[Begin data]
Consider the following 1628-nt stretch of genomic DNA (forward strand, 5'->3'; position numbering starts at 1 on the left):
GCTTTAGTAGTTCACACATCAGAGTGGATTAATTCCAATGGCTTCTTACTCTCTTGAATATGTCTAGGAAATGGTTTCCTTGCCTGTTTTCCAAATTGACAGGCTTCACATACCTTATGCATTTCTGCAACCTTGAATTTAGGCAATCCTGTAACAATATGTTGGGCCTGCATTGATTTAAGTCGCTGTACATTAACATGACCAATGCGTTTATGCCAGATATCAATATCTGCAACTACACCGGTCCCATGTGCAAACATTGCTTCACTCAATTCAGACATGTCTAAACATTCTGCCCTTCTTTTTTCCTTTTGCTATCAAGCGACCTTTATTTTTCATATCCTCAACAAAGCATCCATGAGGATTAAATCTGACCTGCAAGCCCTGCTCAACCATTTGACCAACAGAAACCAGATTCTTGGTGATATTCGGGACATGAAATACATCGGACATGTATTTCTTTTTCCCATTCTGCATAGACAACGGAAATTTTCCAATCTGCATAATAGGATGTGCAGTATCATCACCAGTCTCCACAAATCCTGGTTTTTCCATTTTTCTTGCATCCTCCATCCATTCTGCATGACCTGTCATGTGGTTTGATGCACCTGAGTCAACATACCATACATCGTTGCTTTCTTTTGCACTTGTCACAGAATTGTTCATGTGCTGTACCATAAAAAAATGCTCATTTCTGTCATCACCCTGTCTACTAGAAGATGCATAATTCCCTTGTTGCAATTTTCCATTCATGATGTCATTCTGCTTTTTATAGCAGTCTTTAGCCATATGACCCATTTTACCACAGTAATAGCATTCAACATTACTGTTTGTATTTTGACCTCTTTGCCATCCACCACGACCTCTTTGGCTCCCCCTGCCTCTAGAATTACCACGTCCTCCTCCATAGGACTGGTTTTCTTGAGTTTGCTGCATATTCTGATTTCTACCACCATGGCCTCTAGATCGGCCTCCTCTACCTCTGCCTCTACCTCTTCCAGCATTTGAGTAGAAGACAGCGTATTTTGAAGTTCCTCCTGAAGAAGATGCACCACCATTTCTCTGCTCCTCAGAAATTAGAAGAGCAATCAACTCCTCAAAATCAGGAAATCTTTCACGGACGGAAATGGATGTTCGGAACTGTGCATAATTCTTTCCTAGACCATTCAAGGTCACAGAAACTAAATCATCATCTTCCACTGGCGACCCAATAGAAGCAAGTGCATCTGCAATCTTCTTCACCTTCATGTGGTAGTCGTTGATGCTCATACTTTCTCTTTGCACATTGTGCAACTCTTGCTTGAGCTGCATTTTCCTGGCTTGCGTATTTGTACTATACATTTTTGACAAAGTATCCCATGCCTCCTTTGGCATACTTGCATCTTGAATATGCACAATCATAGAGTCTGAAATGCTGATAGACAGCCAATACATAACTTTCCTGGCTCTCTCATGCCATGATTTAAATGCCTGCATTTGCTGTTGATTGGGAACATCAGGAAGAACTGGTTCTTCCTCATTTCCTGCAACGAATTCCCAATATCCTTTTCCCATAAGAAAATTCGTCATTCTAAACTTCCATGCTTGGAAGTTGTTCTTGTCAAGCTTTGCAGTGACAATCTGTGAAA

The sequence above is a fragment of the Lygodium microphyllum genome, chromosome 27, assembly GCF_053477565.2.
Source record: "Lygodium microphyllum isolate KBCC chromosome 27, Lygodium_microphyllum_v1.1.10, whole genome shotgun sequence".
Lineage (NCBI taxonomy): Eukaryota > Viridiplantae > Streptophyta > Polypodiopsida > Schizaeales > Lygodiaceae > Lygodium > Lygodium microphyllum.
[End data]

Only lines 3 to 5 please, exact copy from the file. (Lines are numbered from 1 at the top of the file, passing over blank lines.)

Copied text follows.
The sequence above is a fragment of the Lygodium microphyllum genome, chromosome 27, assembly GCF_053477565.2.
Source record: "Lygodium microphyllum isolate KBCC chromosome 27, Lygodium_microphyllum_v1.1.10, whole genome shotgun sequence".
Lineage (NCBI taxonomy): Eukaryota > Viridiplantae > Streptophyta > Polypodiopsida > Schizaeales > Lygodiaceae > Lygodium > Lygodium microphyllum.